Sheesh, what an unholy string of letdowns.

Surely, these are all deathly important issues that deserve a thorough public airing, as they all surely have in recent times—albeit some more visibly than others.

But is the Dolby Theatre on Oscar night really the proper setting for them?

Can’t the Oscars just be the whimsical, frivolous, bloated Hollywood orgy we all think we’re tuning in to on the last Sunday of every February—curled up, as we are, on the couch with a tub of microwave popcorn and a cosmo?

We deal with the discomforting horrors of real life at all other moments of the year.  Why can’t the Oscars, of all things, be a temporary respite?  Arguably the single central function of movies, after all, is escapism.  Shouldn’t the event that celebrates movies follow suit?

Movie stars can, and do, stake out public opinions on any issue that interests them.  But must they do so at the very moment when most of us would just as well not be reminded of the fraught and complicated real world to which we must return in the morning?

I know this is a line of reasoning with holes large enough to drive a tank through.  I know movies are not only about escape.  I know the Oscars represent the largest audience that any artist will ever have.  I know that the Academy is, itself, a highly political organization and that Oscar voting is subject to the same cynical political maneuvering as any presidential election.  I know that the gripes about sexism and racism are as germane to the film industry as to any other.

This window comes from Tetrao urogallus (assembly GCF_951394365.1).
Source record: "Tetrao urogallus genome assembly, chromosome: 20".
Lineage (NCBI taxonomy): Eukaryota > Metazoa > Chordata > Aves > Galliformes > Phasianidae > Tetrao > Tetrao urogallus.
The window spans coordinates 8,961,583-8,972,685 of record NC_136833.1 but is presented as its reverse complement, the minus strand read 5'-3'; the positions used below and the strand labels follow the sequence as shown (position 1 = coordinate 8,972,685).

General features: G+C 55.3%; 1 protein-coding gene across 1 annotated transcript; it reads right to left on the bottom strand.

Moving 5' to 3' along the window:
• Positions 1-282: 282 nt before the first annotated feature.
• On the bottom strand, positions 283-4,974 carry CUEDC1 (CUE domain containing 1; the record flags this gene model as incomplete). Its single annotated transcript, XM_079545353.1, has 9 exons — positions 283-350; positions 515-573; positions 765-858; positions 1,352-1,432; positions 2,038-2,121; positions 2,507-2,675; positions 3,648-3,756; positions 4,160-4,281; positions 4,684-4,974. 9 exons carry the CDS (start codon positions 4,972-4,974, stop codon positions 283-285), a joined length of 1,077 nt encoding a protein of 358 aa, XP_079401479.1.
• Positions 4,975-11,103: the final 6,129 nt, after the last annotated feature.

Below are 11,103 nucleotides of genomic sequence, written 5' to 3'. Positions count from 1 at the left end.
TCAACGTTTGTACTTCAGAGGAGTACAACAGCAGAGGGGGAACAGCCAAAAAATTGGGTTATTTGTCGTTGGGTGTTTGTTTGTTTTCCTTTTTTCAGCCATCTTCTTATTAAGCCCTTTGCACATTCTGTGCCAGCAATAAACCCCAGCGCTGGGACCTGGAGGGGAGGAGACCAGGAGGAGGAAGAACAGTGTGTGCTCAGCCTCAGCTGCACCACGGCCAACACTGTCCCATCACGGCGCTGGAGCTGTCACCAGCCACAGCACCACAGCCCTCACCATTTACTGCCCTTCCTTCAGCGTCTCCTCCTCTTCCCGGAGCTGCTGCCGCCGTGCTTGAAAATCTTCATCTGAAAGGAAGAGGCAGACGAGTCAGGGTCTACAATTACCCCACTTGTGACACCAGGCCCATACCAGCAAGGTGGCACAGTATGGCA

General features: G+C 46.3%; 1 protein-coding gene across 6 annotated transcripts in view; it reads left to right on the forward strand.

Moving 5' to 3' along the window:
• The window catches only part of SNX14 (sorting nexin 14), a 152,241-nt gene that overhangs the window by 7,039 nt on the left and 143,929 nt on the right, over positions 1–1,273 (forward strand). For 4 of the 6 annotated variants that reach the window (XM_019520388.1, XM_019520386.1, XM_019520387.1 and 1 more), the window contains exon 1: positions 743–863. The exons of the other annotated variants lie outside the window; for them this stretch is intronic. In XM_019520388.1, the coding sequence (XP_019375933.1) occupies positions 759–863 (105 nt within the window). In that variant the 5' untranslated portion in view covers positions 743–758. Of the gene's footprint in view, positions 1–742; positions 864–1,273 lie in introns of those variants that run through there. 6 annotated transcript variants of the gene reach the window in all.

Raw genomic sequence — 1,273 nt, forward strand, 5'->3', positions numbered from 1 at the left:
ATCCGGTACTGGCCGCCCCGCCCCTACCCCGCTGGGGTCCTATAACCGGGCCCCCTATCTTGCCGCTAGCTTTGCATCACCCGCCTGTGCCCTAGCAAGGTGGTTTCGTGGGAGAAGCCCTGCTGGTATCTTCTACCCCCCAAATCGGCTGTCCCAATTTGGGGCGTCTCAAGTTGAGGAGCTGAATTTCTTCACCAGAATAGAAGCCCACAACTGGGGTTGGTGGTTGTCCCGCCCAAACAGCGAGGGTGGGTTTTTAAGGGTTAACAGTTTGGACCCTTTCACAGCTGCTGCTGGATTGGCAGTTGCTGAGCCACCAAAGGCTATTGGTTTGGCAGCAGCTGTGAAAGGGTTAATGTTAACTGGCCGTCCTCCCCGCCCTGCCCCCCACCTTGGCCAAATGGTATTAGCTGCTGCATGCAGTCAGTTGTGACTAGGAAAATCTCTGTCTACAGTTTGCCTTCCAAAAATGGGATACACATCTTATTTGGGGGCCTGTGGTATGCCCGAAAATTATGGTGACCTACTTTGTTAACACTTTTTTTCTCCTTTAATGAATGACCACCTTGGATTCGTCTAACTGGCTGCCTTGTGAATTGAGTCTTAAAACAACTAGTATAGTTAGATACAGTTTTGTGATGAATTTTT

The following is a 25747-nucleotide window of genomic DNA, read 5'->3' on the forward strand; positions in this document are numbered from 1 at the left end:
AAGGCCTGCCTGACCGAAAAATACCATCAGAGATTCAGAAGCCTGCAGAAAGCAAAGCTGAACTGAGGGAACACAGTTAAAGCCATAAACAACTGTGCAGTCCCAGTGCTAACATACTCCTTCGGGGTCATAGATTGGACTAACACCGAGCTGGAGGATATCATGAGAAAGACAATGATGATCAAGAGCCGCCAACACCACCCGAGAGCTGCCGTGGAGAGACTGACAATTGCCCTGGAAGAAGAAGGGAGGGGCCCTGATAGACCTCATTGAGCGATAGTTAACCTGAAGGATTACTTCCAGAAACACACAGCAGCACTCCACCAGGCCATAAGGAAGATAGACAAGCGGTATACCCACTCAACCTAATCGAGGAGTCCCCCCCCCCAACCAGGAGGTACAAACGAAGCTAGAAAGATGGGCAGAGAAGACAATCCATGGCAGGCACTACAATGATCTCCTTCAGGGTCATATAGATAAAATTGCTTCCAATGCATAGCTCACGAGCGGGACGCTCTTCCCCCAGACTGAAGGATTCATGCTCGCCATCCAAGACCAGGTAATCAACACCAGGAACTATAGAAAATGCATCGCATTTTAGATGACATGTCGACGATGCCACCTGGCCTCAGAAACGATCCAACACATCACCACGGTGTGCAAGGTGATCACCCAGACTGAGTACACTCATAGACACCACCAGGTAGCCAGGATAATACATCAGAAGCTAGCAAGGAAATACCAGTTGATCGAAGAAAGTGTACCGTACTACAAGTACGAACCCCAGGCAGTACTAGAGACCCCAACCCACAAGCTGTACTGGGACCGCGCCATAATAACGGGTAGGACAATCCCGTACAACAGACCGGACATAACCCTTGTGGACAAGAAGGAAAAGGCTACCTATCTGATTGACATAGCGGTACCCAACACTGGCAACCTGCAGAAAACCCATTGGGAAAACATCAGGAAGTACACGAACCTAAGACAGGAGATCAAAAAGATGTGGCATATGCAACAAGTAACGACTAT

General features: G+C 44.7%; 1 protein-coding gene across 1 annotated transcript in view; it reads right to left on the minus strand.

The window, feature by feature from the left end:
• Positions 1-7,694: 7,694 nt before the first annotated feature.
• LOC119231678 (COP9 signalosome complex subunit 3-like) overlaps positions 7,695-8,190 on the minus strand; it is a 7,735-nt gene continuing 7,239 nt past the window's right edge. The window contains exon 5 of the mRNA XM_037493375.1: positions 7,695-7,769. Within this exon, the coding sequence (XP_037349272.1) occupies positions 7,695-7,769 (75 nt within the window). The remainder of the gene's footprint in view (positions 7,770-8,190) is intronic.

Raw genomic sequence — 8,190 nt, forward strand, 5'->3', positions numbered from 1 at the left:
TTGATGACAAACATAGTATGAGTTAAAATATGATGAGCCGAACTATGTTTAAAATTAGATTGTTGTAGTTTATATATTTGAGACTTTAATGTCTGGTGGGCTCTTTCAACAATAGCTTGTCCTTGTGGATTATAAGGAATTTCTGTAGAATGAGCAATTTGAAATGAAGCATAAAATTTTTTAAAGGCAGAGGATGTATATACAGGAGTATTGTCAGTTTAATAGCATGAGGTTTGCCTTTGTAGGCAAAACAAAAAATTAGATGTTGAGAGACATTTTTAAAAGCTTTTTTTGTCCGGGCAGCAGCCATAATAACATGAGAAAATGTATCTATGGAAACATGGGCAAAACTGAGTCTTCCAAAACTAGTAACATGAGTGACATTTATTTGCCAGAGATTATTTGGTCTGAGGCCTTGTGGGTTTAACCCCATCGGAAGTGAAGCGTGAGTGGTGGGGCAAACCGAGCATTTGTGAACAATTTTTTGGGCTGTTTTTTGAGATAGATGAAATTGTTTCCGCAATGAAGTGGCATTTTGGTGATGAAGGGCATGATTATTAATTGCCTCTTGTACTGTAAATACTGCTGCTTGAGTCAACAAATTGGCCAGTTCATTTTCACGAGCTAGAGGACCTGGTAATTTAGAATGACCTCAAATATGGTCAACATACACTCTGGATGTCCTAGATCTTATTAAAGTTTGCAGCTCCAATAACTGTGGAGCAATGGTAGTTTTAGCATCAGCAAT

And I know that, barring a totalitarian freak-out by future Oscar producers, winners are going to continue to say whatever the hell they want when they get up on that stage, even if it means talking over that infernal orchestra and harshing the buzz of everyone at home.

There is no escape from facing the hard facts of life—not even at silly award shows, which you’d think would be immune to them.  Apparently they’re not.

So instead, we are left with the second-best option:  Awarding trophies only to artists intelligent enough to climb on their political soapboxes in an articulate and entertaining fashion, as (it must be said) nearly all of them did last week.

Or we could just give everything to Eddie Redmayne.

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Act Naturally

What’s the sign of truly great acting?  It’s when you don’t realize it’s acting.

“The very best actors,” Roger Ebert once said, “are the ones who do the least.”  Given a decent script and adequate preparation, he explained, a player in a film need only perform the physical actions required of his or her character, and everything else will fall naturally into place.

Watching Boyhood, Richard Linklater’s most peculiar new movie, I spent a great deal of time regarding its protagonist, Mason, as a largely passive character.  In scene after scene, everybody else is talking and carrying on and being dramatic, and Mason just sits quietly—serenely, even—offering little more than a raised eyebrow or a subtle grin.  Things happen around and to him—indeed, other people seem all-too-eager to tell him how to live his life—and he just runs with it, content not to generate any sort of drama himself.

Most movies don’t allow themselves a passive hero, perhaps from fear of boring their audience.  Screenwriting professors forever caution against it, and Kurt Vonnegut neatly instructed budding writers that a character in a story “should want something, even if it is only a glass of water.”